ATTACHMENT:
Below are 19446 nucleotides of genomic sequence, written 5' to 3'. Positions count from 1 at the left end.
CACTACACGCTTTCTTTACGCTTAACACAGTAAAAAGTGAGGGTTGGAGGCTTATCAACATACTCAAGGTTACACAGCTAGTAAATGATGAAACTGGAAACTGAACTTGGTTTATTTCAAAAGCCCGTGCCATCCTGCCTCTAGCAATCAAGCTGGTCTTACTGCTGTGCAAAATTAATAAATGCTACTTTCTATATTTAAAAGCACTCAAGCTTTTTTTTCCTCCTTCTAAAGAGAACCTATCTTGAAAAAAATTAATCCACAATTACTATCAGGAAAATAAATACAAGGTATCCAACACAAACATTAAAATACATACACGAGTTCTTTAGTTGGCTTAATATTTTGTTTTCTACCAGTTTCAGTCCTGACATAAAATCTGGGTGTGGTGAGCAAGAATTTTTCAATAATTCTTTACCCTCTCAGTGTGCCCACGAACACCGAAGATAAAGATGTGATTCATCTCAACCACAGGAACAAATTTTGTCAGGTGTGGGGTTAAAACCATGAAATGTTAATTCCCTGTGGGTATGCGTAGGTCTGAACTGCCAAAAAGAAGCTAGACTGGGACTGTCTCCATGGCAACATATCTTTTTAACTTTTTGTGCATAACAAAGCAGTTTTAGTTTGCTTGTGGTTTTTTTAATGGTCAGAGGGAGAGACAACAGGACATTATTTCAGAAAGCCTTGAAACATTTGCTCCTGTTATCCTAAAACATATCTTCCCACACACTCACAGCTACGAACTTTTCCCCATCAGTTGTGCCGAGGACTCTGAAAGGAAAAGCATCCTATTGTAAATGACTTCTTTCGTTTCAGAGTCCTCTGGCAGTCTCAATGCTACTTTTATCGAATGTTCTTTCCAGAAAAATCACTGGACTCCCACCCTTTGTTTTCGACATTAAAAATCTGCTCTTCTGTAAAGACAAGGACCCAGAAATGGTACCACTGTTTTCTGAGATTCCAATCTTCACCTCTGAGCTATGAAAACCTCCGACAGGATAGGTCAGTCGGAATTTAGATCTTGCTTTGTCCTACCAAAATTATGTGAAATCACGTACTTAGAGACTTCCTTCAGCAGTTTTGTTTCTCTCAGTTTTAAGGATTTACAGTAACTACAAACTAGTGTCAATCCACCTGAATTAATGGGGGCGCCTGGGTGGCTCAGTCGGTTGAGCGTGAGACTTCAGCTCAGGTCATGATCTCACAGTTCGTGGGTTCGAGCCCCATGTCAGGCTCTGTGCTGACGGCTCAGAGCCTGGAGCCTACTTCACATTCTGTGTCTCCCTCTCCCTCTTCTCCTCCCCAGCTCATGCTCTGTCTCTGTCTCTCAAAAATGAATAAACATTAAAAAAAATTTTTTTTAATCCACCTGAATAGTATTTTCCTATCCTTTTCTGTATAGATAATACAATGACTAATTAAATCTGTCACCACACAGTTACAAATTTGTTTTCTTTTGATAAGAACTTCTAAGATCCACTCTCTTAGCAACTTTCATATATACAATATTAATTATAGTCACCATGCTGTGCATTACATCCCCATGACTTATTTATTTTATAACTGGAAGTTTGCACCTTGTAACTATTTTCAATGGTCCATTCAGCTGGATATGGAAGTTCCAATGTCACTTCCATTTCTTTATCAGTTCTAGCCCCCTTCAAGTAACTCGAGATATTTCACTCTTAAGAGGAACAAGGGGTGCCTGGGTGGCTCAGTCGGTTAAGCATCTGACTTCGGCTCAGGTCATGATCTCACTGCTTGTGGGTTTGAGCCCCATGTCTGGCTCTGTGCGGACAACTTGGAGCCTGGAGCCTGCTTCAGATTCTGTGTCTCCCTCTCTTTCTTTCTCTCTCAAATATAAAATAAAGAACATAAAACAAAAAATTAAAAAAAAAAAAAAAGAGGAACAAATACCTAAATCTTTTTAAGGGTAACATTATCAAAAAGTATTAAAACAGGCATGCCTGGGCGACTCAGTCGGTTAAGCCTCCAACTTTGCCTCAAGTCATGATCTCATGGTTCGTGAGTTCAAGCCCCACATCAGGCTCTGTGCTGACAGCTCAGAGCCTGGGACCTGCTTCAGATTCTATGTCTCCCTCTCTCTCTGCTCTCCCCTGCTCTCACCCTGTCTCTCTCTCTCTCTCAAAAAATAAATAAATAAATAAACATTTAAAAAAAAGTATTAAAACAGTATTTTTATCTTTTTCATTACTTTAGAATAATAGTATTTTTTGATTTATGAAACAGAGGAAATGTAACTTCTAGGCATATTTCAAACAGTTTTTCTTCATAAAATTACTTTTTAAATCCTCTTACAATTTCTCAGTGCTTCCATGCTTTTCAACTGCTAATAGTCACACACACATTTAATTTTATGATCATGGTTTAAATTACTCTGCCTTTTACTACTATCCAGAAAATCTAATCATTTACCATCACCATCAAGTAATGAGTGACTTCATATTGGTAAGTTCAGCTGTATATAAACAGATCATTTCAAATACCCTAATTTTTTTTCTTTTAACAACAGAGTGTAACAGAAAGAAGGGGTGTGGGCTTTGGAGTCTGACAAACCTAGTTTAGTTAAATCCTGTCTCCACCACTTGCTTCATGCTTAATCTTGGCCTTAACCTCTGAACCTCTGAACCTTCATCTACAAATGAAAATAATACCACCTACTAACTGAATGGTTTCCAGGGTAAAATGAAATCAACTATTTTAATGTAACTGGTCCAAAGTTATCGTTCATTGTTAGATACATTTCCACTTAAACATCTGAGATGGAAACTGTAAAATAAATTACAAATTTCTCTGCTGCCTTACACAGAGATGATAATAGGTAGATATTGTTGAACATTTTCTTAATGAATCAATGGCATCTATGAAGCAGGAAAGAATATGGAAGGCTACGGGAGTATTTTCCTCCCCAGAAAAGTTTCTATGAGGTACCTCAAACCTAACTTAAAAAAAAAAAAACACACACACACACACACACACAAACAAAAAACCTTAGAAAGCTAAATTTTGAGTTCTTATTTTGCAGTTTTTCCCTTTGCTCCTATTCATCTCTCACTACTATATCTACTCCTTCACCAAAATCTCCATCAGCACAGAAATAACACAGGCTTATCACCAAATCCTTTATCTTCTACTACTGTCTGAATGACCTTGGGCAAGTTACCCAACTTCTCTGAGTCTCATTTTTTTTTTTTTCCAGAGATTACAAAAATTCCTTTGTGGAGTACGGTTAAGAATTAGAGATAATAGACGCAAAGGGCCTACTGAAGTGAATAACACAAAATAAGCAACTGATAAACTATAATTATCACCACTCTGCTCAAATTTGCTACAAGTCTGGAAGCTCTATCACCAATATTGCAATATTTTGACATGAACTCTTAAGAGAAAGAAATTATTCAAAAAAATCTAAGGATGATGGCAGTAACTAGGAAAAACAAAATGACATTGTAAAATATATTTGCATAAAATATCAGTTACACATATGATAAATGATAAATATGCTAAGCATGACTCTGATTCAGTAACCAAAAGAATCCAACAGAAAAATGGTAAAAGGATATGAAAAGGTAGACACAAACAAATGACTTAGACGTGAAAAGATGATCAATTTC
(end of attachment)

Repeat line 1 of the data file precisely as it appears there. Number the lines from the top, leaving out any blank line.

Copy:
Below are 19446 nucleotides of genomic sequence, written 5' to 3'. Positions count from 1 at the left end.